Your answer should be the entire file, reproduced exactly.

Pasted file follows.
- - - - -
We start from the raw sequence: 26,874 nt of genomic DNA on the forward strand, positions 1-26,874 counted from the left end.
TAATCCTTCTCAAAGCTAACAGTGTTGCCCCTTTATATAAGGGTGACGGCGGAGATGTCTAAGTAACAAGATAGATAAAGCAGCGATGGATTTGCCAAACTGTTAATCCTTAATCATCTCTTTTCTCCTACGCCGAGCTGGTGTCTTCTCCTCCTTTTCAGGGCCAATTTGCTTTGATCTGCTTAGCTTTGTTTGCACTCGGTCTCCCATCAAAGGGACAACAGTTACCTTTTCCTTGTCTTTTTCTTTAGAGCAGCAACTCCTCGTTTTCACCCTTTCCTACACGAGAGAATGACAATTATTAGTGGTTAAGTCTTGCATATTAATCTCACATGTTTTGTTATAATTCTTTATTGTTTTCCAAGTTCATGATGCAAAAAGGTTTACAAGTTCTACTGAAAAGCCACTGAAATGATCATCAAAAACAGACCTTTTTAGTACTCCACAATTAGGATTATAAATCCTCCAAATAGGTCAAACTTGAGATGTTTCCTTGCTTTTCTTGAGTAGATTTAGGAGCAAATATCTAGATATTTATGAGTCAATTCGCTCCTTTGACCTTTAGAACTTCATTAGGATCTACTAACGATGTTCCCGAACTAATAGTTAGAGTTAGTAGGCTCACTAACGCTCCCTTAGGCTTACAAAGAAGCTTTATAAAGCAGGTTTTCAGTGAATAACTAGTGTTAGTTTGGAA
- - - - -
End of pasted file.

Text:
We start from the raw sequence: 26,874 nt of genomic DNA on the forward strand, positions 1-26,874 counted from the left end.
TAATCCTTCTCAAAGCTAACAGTGTTGCCCCTTTATATAAGGGTGACGGCGGAGATGTCTAAGTAACAAGATAGATAAAGCAGCGATGGATTTGCCAAACTGTTAATCCTTAATCATCTCTTTTCTCCTACGCCGAGCTGGTGTCTTCTCCTCCTTTTCAGGGCCAATTTGCTTTGATCTGCTTAGCTTTGTTTGCACTCGGTCTCCCATCAAAGGGACAACAGTTACCTTTTCCTTGTCTTTTTCTTTAGAGCAGCAACTCCTCGTTTTCACCCTTTCCTACACGAGAGAATGACAATTATTAGTGGTTAAGTCTTGCATATTAATCTCACATGTTTTGTTATAATTCTTTATTGTTTTCCAAGTTCATGATGCAAAAAGGTTTACAAGTTCTACTGAAAAGCCACTGAAATGATCATCAAAAACAGACCTTTTTAGTACTCCACAATTAGGATTATAAATCCTCCAAATAGGTCAAACTTGAGATGTTTCCTTGCTTTTCTTGAGTAGATTTAGGAGCAAATATCTAGATATTTATGAGTCAATTCGCTCCTTTGACCTTTAGAACTTCATTAGGATCTACTAACGATGTTCCCGAACTAATAGTTAGAGTTAGTAGGCTCACTAACGCTCCCTTAGGCTTACAAAGAAGCTTTATAAAGCAGGTTTTCAGTGAATAACTAGTGTTAGTTTGGAA